Light is a powerful symbol across many cultures—an emblem of wisdom and truth that illuminates the darkness of ignorance and misunderstanding. In Tibetan Buddhism, and specifically in the teachings of Lama Tsongkhapa, light offerings have a deeper significance. They are seen as a means to dispel the metaphorical darkness obscuring our intrinsic Buddha-nature, and to kindle the inner light of wisdom and compassion. As we celebrate Ganden Ngamchoe Paranirvana Day, let us delve into the profound practice of making light offerings.

    A fundamental teaching of Lama Tsongkhapa is that we each have the potential to awaken our inner Buddha-nature—the source of ultimate wisdom and compassion within us. Imagine, if you will, a room shrouded in darkness—a space where objects are not discernible, stumbling and misstep is common, and understanding is cloaked. Offering light is akin to flipping the switch, illuminating the room and suddenly making visible what was previously hidden.

    “Just as light dispels darkness, offering light to enlightened beings symbolically and actively dispels the darkness of ignorance from our minds. We don’t offer light to Buddhas because they need it, but because of what light symbolizes.” – Lama Tsongkhapa

    On Ganden Ngamchoe Paranirvana Day, followers of Lama Tsongkhapa traditionally make light offerings—candles, lamps, or even the radiance of the sun as proxy lights. This singular act is not just an external ritual. Consider it a powerful means of introspection and transformation—an uplifting practice that mirrors the path to enlightenment, casting off the metaphorical darkness of ignorance, fostering a clearer understanding of reality, and nurturing the seeds of bodhicitta, the altruistic determination to achieve enlightenment for the benefit of all sentient beings. The act of offering light celebrates and connects with Lama Tsongkhapa’s wisdom, illuminating a path for us to follow.


    Buddha Weekly Butter Lamps monk in temple Buddhism
    On Lama Tsongkhapa’s Paranirvana Day, it is traditional to offer butter lamps.


    The process of making a light offering is as simple as kindling a flame, yet its repercussions are profound. As the light shines, visualize that it penetrates and disperses the darkness of ignorance in your mind, revealing the luminous nature of reality. It serves as a visual and symbolic reminder of Lama Tsongkhapa’s teachings—a divine encouragement to cultivate wisdom and compassion, and to illuminate your path to enlightenment.

    The journey to enlightenment is personal but that doesn’t mean it’s to be tread alone. Encourage those around you to join in this profound practice. It’s an opportunity to not just celebrate Lama Tsongkhapa, but to actively step into his teachings, reminding ourselves of the wisdom that resides within, waiting to be awakened.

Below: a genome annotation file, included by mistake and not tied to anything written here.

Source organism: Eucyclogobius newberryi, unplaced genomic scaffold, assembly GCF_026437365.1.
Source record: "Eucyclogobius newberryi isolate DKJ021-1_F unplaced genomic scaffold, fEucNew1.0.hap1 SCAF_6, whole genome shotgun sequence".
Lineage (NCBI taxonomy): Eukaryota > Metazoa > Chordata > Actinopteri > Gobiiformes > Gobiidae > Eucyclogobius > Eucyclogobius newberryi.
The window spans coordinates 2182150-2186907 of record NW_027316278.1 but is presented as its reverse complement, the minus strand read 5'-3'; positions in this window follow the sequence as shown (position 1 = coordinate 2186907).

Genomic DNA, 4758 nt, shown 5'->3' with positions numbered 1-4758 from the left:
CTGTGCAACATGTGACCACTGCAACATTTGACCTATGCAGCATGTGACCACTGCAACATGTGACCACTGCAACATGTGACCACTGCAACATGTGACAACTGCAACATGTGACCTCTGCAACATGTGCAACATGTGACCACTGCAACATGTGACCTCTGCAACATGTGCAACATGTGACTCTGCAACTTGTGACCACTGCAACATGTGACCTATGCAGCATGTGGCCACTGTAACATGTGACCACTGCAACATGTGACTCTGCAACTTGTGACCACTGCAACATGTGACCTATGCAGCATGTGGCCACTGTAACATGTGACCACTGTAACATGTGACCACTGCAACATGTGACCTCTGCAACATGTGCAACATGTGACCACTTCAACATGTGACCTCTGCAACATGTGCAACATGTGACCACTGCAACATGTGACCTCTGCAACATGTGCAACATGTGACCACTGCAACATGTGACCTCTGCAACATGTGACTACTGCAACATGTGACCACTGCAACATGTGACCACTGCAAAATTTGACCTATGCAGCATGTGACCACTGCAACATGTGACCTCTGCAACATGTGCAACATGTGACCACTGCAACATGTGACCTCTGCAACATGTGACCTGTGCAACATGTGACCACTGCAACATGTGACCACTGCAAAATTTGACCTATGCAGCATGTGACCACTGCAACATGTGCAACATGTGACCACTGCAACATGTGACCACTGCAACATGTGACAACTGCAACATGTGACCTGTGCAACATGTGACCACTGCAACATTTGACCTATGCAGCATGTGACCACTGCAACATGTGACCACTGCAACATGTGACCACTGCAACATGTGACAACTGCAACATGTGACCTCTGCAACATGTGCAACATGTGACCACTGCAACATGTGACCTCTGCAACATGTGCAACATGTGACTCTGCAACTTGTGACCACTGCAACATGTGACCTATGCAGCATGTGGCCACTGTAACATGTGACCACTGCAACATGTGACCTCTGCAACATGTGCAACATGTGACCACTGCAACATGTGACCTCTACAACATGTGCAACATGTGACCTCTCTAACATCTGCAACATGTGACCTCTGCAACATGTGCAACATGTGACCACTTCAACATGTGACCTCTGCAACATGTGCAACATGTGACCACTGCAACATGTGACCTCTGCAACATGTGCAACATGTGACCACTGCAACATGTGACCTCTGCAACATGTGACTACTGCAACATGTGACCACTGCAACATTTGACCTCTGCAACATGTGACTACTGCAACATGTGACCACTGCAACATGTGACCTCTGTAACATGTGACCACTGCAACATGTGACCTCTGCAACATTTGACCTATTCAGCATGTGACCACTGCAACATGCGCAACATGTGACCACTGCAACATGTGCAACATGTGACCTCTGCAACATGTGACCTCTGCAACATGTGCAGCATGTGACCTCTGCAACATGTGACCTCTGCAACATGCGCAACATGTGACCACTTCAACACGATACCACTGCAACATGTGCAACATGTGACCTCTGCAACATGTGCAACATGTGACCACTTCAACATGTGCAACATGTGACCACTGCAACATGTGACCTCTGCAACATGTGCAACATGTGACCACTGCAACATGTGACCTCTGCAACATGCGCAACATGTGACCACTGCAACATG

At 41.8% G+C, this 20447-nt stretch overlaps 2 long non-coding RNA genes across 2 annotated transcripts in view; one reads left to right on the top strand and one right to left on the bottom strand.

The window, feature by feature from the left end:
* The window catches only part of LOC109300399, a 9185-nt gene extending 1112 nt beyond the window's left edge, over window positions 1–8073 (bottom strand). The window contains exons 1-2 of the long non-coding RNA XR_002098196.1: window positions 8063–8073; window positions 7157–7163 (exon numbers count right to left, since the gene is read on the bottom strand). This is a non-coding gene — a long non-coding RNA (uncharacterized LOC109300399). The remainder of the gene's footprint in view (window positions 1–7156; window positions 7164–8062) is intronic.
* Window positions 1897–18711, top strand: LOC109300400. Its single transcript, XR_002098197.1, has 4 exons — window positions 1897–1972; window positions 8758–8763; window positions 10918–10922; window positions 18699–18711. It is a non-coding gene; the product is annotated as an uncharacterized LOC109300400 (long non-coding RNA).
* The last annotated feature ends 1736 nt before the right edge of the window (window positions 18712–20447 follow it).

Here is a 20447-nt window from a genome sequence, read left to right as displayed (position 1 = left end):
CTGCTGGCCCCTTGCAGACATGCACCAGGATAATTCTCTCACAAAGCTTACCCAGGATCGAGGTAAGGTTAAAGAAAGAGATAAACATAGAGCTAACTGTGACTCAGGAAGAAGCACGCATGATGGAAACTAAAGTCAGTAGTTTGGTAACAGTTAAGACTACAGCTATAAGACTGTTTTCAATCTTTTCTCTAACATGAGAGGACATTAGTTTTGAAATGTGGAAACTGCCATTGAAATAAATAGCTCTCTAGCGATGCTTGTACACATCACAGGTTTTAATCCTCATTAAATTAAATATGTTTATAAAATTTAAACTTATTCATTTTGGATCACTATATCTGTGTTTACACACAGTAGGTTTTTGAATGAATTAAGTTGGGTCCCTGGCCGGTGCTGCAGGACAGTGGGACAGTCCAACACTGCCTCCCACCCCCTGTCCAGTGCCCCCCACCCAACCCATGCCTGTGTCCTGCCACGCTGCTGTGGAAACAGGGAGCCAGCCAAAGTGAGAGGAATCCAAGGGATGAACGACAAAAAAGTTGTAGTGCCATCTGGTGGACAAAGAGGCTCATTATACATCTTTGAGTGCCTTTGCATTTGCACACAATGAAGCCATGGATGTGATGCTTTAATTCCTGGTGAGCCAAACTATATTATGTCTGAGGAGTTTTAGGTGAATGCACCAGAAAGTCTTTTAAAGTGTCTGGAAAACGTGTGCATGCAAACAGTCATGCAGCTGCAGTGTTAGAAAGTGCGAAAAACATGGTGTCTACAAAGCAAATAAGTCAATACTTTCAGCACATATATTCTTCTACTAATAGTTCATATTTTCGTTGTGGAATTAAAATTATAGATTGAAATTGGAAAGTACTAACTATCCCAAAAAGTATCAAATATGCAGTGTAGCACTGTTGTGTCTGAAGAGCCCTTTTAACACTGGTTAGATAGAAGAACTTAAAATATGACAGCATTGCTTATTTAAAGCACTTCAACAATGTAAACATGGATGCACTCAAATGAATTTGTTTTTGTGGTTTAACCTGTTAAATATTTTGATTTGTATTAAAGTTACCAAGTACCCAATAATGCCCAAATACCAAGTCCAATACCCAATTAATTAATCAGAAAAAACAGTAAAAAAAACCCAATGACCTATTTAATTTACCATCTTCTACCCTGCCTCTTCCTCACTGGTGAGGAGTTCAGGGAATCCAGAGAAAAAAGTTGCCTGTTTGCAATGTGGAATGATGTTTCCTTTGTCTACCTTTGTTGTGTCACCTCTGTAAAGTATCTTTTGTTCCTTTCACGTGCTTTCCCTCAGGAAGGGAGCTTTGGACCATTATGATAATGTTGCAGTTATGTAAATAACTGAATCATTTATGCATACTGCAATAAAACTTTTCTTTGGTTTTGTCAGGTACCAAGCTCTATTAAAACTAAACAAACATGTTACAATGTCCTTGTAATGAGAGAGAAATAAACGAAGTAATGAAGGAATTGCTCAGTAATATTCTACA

Creating Merit: Practices to Honor Lama Tsongkhapa

    Creating merit on Ganden Ngamchoe Paranirvana Day is a heartfelt and impactful way to honor the life and teachings of Lama Tsongkhapa. But, how does one go about understanding and activating this practice? Simply put, creating merit, or virtue, is to perform acts of goodness, fostering karmic seeds that lead to happiness, prosperity, and well-being. It is an integral part of the path to Enlightenment, something Lama Tsongkhapa tirelessly emphasized throughout his teachings.

    Making Offerings

    One of the most profound ways to create merit is through making offerings. Be it a simple drop of water, beautiful flowers, incenses, or well-prepared meals, each offer is a gesture of devotion that signifies a pure intent, a movement away from attachment and toward gratitude and generosity. Remember, it is not the value of the offering that matters; it is the sincerity and purity of the intention behind it.

    Engaging in Positive Actions

    Engaging in actions that benefit others is another wonderful practice that not only generates vast amounts of merit but also aligns us perfectly with Lama Tsongkhapa’s ethos of compassion and altruism. Consider performing acts of kindness, volunteering your time or resources, or simply being mindful of your actions and words, promoting harmony rather than discord around you.

    Embracing the Art of Forgiveness

    Practicing forgiveness can be a powerful way to create significant merit. By forgiving others, we directly incinerate the seeds of anger and resentment that can grow within us, leading to inner peace and harmony. forgiveness is not only about others but also forgiving ourselves for past mistakes, allowing for personal growth and betterment.

    Meditating on Lama Tsongkhapa’s Teachings

    Meditating on Lama Tsongkhapa’s teachings is a profound way to generate merit. This meditation is not merely a mental exercise but a transformative practice that allows his wisdom and compassion to permeate our very being, cultivating profound positive changes within us.

    In conclusion, creating merit is about doing good, acting with gentle kindness, forgiveness, and imbuing daily life with Lama Tsongkhapa’s teachings. Choosing the path of merit involves cultivating good deeds, good words, and good thoughts. This Ganden Ngamchoe Paranirvana Day, let us all embrace these practices, honoring Lama Tsongkhapa’s enlightened insight and igniting the flame of merit within each one of us, illuminating our path towards enlightenment.

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    Lee Kane

    Author | Buddha Weekly

    Lee Kane is the editor of Buddha Weekly, since 2007. His main focuses as a writer are mindfulness techniques, meditation, Dharma and Sutra commentaries, Buddhist practices, international perspectives and traditions, Vajrayana, Mahayana, Zen. He also covers various events.
    Lee also contributes as a writer to various other online magazines and blogs.